Faculty Development Symposium Centered on High-impact Practices

More than 50 faculty members and a dozen administrators from California State University, Dominguez Hills gathered for a half-day symposium centered on high-impact practices aimed at student success on March 27 in the Loker Student Union.

“What we’re here to discuss is the awesome things that you are doing in your classes and in your research in relationship to students. Today is about what you do that keeps you here in the academy,” said Kaye Bragg, acting associate vice president for Academic Programs and Faculty Development.

In roundtable discussions faculty exchanged best practices and ideas for high-impact activities that lead to improved student involvement and performance and increased graduation rates.

CSU Dominguez Hills Interim President Willie J. Hagan addresses faculty during a symposium focused on student success.

CSU Dominguez Hills Interim President Willie J. Hagan addresses faculty during a symposium focused on student success.

Welcoming participants, University Interim President Willie J. Hagan noted that by some predictions one third of American jobs created by 2018 will require a four-year degree, and by the Bureau of Labor Statistics estimates, college graduates earn more than $1 million more in a lifetime than people with only a high school diploma. He asserted that higher education is still the number one vehicle for upward mobility and that post-secondary degree holders have greater prospects for job attainment and job security. Consequently, student success is paramount.

“How do we improve on our current best practices for student success? How do we implement new ones? And do we know what is being successfully done by individuals or groups of faculty or departments across the campus? And how do we ensure best practices of our faculty are more broadly known or more broadly shared?” Hagan asked.

Hagan as well as other campus administrators and faculty are looking to replicate the effects of existing programs at the university that offer high-impact experiences, such as the Summer Bridge Academy, Upward Bound, and Male Success Alliance, which all have proven positive results on student success.

“The one constant–and the reason we are having this meeting–is that the role of faculty is critical in student success. The fact that you create and implement high-impact faculty practices in the classrooms, laboratories, in the field, in one-on-one meetings with the students …that’s what this symposium is all about; the fact that you share student success best practices with each other while learning new ways to implement new ideas,” said Hagan, who hopes the symposium will continue as a series throughout each academic year.

Keynote speaker Ken O’Donnell, senior director for Student Engagement and Academic Initiatives and Partnerships at the CSU Office of the Chancellor, who speaks nationally on the student success, said figuring out what is effective is a work in progress.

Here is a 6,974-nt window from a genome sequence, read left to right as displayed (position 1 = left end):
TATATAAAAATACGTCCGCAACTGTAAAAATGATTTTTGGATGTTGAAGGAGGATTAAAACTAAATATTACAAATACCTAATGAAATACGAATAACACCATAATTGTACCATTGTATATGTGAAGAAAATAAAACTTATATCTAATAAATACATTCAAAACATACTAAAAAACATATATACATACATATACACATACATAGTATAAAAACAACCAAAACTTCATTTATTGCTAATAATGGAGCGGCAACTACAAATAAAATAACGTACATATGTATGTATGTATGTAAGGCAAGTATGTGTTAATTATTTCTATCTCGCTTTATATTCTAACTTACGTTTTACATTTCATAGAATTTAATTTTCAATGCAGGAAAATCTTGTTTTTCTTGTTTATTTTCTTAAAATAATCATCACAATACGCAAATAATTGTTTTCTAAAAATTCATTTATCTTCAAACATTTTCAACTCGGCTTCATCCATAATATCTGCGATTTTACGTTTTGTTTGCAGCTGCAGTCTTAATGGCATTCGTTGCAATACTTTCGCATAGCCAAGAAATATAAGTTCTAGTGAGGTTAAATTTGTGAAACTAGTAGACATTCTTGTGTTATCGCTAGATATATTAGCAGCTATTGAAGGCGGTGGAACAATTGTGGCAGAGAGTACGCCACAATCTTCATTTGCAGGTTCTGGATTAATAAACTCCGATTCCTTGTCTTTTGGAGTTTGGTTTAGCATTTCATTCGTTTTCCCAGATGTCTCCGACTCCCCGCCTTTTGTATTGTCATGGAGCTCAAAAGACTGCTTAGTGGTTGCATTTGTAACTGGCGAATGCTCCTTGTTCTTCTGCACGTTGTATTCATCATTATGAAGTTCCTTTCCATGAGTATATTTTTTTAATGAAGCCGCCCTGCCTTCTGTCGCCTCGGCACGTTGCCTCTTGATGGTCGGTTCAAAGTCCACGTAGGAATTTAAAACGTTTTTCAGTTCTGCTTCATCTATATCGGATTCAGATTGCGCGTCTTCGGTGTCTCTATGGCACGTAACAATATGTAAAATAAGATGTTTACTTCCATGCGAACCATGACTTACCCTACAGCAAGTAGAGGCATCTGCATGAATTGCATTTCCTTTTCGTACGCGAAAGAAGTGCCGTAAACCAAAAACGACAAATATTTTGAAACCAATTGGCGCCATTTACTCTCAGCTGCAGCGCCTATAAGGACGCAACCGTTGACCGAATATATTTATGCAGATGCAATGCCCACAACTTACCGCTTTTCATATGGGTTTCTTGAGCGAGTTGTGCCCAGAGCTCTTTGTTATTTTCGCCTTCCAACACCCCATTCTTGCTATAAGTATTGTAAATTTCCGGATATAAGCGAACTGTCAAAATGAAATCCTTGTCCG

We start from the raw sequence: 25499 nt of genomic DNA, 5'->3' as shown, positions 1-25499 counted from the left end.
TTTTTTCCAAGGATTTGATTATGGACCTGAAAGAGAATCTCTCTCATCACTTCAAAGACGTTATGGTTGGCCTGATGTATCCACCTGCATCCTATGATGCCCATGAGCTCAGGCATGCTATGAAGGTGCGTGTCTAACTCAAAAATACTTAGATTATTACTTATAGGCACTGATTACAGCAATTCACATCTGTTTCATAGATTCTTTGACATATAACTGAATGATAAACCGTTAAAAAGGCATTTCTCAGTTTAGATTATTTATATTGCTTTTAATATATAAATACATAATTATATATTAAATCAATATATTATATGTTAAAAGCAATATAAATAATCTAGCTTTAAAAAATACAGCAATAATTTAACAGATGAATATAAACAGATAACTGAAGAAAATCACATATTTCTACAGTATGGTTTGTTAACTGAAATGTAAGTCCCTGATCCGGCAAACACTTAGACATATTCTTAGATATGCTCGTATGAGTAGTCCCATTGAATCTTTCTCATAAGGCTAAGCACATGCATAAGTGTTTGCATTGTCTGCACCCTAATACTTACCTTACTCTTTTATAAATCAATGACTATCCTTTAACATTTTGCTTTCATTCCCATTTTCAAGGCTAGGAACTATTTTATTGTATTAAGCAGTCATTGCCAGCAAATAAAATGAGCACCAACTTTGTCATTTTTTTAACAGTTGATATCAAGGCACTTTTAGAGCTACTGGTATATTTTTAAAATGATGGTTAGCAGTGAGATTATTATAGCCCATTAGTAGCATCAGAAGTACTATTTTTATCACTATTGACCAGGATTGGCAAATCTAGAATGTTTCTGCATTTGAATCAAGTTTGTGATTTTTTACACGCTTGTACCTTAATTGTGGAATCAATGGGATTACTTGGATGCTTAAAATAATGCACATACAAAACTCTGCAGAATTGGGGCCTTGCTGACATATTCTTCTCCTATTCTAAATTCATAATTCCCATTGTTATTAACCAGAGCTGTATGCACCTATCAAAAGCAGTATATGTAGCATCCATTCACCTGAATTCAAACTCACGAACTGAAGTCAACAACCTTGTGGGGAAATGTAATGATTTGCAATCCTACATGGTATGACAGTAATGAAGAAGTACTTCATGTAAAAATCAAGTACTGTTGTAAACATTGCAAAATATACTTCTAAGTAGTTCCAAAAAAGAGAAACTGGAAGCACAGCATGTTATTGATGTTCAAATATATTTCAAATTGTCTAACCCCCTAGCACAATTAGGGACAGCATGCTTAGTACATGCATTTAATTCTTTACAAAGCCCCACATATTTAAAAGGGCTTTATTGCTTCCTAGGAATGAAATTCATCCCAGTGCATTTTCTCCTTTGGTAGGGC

Keynote speaker Ken O’Donnell discusses faculty high-impact practices.

Keynote speaker Ken O’Donnell discusses faculty high-impact practices.

“I think there is more wisdom imparted with you in this room about what works with students who most need the best we have to offer,” he said.

O’Donnell went on to say that CSU Dominguez Hills is leading the way with access victories. However, with that comes a widened spectrum of cultural expectations, learning styles, aptitude, and disparate prior experience with academia, making teaching a more complex art and science. He added that there’s no magic bullet that guarantees success in the modern era of education in which universities are responsible for “teaching almost everything to almost everyone.”

But university educators are reaching students through what the Association of American Colleges and Universities (AAC&U) characterizes as high-impact practices such as service learning and community engagement, peer mentorship, collaboration with faculty on research, international and diversity experiences, and internships and capstone courses and projects.

“It’s that connection person-to-person that motivates learning,” O’Donnell said.

Recent data from a study at CSU Northridge suggests that among students on that campus who had just one high-impact experience graduation rates (within six-years) jumped from 38 percent to 49 percent among Latino students and from 55 percent to 63 percent for non-Latinos, and with two high-impact experiences the respective increases grew to 65 and 68 percent. O’Donnell reported the findings are holding up as they are corroborated among other CSU campuses.

O’Donnell stressed that with resources and faculty already stretched thin, finding creative solutions for providing high-impact programs warrants the effort because it “future proofs” students, fosters innovation, and the activity itself often helps tackle some of the challenges the world faces.

For students, who are among the first generation to have nearly limitless access to information, learning how to process information intelligently and continue learning on their own may be the most important skill that they take from college, especially since by all indications they will likely have multiple jobs throughout their lives.

“Give students a compass,” O’Donnell said.

For more information about faculty development, visit ctl.csudh.edu.

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